testRigor is one kind of tool that supports SDD. So, the main advantage of testRigor is the test scripts are written in plain English. There is no rigid syntax like Gherkin, and it does not require separate programming code for each step. Just write the steps in English, and testRigor handles the rest. So, what does the script in testRigor look like? Let’s see.
open url "https://www.amazon.com"
click "Sign In"
enter stored value "email" into "email"
click "Continue"
enter stored value "password" into "password"
click "Login"
enter "Men's Printed Shirt" roughly to the left of "search"
click "Search"
click on image from stored value "Men's Printed Shirt" with less than "10" % discrepancy
click "Add to Cart"
click "Cart"
click "Checkout"

testRigor has the simplicity of the test scripts as a primary advantage. The elements are identified by their name as they appear on the UI, not with any XPath/CSS locators. Thanks to testRigor’s intelligent generative AI. As you can see, there is no need to write separate programming for each step or anything; just write the test steps in plain English, and you are done. You also use the recorder feature and generate the test steps automatically in plain English as per your UI interaction.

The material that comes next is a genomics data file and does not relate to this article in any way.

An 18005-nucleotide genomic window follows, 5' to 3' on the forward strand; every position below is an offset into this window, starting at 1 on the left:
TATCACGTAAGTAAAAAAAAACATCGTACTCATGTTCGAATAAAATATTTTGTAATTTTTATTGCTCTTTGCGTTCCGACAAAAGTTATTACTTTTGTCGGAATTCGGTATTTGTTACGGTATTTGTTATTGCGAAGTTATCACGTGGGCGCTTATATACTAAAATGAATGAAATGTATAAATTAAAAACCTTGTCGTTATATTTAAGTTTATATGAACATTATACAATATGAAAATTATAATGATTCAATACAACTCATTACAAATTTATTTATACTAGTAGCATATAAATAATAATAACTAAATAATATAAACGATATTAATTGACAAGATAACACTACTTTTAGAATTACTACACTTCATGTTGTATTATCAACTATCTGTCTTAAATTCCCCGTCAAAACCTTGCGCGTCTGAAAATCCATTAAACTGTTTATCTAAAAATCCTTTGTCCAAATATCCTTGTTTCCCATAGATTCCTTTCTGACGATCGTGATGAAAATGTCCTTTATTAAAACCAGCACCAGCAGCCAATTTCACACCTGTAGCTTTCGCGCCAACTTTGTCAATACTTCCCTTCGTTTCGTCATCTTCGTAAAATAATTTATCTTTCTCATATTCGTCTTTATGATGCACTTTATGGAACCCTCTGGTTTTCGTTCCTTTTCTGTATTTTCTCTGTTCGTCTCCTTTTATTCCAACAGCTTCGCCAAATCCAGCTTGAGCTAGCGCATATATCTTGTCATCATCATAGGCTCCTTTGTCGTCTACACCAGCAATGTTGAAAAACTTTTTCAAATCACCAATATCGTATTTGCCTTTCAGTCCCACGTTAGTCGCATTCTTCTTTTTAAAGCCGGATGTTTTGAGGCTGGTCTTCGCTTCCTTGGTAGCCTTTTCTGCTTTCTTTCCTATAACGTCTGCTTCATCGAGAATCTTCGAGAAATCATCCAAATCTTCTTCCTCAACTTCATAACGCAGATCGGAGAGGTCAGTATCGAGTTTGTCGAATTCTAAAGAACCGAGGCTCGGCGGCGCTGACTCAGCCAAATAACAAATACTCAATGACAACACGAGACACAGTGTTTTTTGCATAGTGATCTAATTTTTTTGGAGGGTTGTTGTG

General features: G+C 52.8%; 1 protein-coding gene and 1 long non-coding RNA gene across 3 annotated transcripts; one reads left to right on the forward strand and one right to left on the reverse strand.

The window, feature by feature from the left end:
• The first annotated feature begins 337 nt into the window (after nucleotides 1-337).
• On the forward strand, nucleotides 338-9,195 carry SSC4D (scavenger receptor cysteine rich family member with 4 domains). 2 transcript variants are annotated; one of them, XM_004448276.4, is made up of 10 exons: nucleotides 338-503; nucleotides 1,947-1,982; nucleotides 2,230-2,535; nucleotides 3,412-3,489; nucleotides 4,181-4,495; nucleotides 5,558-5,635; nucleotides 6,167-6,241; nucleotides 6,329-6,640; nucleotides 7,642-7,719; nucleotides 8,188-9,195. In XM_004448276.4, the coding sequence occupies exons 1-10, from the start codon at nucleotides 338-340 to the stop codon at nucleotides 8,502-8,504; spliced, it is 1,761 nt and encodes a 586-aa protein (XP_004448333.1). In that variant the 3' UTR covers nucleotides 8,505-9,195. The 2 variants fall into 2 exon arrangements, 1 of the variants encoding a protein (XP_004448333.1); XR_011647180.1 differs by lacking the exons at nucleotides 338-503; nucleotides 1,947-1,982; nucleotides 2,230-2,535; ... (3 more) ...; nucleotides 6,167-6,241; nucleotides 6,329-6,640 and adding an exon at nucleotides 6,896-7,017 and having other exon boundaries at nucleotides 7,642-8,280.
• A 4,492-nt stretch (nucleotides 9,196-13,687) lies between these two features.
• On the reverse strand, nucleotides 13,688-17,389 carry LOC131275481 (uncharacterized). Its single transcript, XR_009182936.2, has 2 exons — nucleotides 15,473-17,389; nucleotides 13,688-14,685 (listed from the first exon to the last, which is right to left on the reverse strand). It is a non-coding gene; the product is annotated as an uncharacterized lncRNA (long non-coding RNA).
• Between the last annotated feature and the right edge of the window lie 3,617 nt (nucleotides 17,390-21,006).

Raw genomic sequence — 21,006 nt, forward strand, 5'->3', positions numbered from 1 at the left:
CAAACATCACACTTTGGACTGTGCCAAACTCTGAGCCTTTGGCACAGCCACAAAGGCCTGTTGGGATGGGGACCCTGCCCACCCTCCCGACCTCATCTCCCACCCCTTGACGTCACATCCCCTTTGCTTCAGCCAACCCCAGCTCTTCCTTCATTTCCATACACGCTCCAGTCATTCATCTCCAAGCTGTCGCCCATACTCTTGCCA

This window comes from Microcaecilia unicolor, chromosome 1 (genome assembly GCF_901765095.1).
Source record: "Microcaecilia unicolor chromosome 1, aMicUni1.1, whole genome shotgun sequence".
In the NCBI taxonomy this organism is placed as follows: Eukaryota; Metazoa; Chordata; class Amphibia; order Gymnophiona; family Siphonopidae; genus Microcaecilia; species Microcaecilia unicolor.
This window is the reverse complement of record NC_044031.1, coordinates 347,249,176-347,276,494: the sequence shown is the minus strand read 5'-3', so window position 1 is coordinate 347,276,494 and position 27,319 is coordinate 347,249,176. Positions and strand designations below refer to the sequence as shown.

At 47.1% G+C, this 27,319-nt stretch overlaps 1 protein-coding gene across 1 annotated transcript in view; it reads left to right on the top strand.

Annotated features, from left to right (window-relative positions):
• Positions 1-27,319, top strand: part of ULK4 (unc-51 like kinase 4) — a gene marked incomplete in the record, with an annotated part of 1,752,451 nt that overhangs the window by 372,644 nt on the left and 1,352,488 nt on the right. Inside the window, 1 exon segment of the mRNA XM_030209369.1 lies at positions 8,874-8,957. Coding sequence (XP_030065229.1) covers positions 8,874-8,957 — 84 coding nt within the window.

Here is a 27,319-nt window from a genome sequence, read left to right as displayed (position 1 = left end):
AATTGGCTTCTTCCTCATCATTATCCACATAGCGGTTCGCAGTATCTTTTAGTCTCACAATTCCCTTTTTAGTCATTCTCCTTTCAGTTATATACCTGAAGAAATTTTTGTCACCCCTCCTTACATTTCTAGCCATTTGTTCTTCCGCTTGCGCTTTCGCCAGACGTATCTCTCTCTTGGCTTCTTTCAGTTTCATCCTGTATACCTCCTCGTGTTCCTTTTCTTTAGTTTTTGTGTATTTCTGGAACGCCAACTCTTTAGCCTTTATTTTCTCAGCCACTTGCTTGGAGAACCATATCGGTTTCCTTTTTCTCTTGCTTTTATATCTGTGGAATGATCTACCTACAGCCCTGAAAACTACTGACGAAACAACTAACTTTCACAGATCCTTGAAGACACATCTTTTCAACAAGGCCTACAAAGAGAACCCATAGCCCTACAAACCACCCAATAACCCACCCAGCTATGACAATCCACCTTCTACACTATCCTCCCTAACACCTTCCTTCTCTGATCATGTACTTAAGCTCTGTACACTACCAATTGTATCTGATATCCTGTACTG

The test cases are ultra-stable and reduce maintenance effort to a great extent through self-healing. Have a look at the other incredible features here.

Wrapping Up

As the slogan “early-to-market” is a common term now, and development processes like BDD are streamlined to support that, we still feel we need more pace or speed; that is where BDD 2.0 or SDD pitches in.

With SDD, the time to market reduces exponentially, as we can develop, test, and deliver the product and services in the same sprint. Tools that support SDD, such as testRigor, make the quick delivery of a high-quality end product possible within budget and with minimum effort and time.